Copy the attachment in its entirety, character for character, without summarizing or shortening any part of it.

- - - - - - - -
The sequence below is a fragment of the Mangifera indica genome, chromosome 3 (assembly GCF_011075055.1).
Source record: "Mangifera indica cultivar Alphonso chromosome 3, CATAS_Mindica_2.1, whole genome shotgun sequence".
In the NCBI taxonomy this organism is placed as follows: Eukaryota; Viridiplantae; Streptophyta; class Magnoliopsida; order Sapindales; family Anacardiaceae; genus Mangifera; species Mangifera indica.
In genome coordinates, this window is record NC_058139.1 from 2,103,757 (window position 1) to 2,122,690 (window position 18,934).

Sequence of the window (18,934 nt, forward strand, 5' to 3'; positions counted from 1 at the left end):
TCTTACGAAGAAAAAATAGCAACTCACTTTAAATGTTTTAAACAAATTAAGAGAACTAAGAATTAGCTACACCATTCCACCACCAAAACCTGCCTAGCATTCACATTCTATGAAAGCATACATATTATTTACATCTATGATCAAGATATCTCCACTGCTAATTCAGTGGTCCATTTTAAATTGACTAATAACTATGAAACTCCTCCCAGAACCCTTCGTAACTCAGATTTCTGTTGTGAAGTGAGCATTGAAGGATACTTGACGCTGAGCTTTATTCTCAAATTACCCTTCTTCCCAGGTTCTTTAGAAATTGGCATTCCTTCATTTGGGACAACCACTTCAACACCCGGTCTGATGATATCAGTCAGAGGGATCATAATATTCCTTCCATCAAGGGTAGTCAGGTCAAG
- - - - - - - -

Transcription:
The sequence below is a fragment of the Mangifera indica genome, chromosome 3 (assembly GCF_011075055.1).
Source record: "Mangifera indica cultivar Alphonso chromosome 3, CATAS_Mindica_2.1, whole genome shotgun sequence".
In the NCBI taxonomy this organism is placed as follows: Eukaryota; Viridiplantae; Streptophyta; class Magnoliopsida; order Sapindales; family Anacardiaceae; genus Mangifera; species Mangifera indica.
In genome coordinates, this window is record NC_058139.1 from 2,103,757 (window position 1) to 2,122,690 (window position 18,934).

Sequence of the window (18,934 nt, forward strand, 5' to 3'; positions counted from 1 at the left end):
TCTTACGAAGAAAAAATAGCAACTCACTTTAAATGTTTTAAACAAATTAAGAGAACTAAGAATTAGCTACACCATTCCACCACCAAAACCTGCCTAGCATTCACATTCTATGAAAGCATACATATTATTTACATCTATGATCAAGATATCTCCACTGCTAATTCAGTGGTCCATTTTAAATTGACTAATAACTATGAAACTCCTCCCAGAACCCTTCGTAACTCAGATTTCTGTTGTGAAGTGAGCATTGAAGGATACTTGACGCTGAGCTTTATTCTCAAATTACCCTTCTTCCCAGGTTCTTTAGAAATTGGCATTCCTTCATTTGGGACAACCACTTCAACACCCGGTCTGATGATATCAGTCAGAGGGATCATAATATTCCTTCCATCAAGGGTAGTCAGGTCAAG